Some 70 million women joined the Latin American workforce in the last 20 years, helping reduce regional poverty by 30 percent as a result. But even women with higher education and formal employment still earn 17 percent less than their male counterparts.
“We have not got to that point yet,” said Guevara, who is based in El Salvador, when asked about equal pay. “Right now, the most important issue here is protecting women against violence.”
Nevertheless, Latin America is slowly changing, with both women and men benefiting from more egalitarian views of the sexes.
Elba Nunez, the Paraguay-based coordinator of CLADEM, a nonprofit working on gender issues across Latin America, cites how men increasingly take on household chores. Some even change their children’s diapers, something that would have been unthinkable in much of the region 20 years ago.
And El Salvador has just passed a law mandating three days of paternity leave. If that sounds like peanuts, it’s worth recalling that the US is one of just a handful of countries that does not even recognize maternity leave as a legal right.
“We have made significant advances,” Nunez added. “Most constitutions in Latin America now recognize gender equality. But we still have a long way to go, especially for reproductive and sexual rights.”
But there still remains a long way to go before many women in the region are able to actually enjoy rights they’ve already won on paper.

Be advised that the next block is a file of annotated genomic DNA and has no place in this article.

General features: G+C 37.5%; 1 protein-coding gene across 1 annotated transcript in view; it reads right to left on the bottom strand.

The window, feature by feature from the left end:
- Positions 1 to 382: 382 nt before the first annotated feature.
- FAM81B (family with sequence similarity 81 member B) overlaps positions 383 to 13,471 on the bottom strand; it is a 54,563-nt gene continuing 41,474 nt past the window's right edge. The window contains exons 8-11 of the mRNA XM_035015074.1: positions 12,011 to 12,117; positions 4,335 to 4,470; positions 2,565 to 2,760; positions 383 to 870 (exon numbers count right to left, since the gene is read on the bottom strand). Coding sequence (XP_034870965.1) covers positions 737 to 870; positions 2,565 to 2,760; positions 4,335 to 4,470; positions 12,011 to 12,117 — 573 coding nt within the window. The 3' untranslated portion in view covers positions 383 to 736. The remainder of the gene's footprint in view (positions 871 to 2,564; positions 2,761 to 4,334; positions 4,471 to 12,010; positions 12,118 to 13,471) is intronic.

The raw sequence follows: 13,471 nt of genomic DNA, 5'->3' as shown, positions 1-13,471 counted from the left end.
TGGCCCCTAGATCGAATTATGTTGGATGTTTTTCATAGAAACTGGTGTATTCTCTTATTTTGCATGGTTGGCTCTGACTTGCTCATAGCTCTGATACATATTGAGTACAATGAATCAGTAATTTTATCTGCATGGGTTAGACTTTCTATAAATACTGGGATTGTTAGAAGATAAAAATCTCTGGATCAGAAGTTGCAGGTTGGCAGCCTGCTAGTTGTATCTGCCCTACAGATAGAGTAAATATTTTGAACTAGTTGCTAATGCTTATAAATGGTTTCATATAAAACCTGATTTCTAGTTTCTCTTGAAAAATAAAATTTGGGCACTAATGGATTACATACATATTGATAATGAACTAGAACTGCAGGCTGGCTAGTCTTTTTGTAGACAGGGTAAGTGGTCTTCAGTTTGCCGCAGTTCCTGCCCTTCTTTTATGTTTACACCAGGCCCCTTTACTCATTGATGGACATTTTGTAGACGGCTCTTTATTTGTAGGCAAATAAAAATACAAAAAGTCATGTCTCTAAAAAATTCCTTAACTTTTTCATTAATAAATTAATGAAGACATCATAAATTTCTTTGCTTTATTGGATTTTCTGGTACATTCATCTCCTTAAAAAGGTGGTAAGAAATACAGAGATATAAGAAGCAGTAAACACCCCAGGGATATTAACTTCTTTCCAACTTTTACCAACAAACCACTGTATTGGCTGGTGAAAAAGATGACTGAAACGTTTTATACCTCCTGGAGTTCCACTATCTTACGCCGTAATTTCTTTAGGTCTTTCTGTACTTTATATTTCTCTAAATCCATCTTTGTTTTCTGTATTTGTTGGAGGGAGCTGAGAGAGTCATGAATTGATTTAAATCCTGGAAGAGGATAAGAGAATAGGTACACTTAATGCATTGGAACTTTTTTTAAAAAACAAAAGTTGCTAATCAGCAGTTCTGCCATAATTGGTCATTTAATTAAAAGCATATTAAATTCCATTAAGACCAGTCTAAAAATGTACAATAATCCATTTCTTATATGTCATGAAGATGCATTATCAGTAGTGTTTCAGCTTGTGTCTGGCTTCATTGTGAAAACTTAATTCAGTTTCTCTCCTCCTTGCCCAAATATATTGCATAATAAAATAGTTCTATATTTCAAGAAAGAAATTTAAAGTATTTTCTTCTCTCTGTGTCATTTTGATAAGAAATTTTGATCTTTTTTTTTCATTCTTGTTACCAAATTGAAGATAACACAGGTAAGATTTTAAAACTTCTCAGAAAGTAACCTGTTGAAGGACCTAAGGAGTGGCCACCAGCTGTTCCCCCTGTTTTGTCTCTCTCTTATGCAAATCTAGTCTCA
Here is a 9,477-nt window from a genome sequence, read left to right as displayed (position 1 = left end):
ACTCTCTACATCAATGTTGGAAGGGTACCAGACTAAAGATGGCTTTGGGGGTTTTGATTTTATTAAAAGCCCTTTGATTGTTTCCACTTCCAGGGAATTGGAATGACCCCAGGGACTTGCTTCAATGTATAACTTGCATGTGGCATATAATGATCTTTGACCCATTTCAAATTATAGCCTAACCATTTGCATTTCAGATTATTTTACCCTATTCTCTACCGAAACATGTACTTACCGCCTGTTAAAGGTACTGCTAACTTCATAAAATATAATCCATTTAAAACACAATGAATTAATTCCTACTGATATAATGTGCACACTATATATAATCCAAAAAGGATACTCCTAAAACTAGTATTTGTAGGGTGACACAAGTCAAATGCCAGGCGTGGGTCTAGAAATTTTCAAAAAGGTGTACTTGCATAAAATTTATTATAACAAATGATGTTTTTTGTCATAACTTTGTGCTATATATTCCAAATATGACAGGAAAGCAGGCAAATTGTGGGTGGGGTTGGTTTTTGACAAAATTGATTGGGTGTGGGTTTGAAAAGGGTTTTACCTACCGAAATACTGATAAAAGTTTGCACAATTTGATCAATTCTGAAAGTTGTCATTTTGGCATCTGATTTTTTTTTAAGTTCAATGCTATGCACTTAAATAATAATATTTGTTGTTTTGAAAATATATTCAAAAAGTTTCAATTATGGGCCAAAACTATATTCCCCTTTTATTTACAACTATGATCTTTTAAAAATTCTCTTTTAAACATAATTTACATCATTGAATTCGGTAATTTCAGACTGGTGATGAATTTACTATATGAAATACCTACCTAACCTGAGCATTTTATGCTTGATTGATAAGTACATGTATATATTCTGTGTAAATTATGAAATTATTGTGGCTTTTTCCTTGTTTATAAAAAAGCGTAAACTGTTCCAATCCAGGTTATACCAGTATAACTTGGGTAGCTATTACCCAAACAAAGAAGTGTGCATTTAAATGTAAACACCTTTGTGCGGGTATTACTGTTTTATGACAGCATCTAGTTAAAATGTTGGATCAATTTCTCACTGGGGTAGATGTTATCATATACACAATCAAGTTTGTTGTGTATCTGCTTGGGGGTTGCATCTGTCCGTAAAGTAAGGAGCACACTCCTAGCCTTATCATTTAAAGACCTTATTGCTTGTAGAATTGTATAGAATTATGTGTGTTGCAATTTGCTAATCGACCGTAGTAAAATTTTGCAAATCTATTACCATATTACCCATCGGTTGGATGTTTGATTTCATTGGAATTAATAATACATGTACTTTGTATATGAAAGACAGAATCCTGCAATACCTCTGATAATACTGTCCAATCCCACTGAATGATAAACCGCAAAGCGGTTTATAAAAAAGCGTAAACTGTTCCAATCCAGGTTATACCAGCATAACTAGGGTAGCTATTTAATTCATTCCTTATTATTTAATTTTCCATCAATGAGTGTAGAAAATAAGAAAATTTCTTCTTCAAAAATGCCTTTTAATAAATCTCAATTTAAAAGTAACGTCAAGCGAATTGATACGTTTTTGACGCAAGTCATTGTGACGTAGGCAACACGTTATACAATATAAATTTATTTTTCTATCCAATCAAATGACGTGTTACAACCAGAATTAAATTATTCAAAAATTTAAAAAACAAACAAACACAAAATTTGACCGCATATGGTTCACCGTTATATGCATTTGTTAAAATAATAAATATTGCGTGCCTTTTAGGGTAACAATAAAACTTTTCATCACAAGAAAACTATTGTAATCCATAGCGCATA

“We have super beautiful laws but the question is how do we manage to get them enforced when there are so few resources and so much resistance?” Guevara asked.
The answer may well come from the new generation of female leaders, who, like the woman many tip as the next U.S. president, Hillary Clinton, haven’t shied from championing women’s issues.
Brazilian President Dilma Rousseff, tweeting to mark the International Day for the Elimination of Violence against Women, on Nov. 25, described her country as still being “sexist and prejudiced.”
Meanwhile, Bachelet has spent much of her time since stepping down from her first term as Chilean president in 2010 by heading U.N. Women.
Although change may still seem slow, it’s likely to pick up as more women politicians come to the fore, a regional trend that may have seemed impossible just a few years ago.
Credit: The World News, http://worldnews.nbcnews.com; Photo captions: Chilean presidential candidate Michelle Bachelet, left, and her opponent Evelin Matthei before a presidential debate; Ecuador's National Assembly president Gabriela Rivadeneira.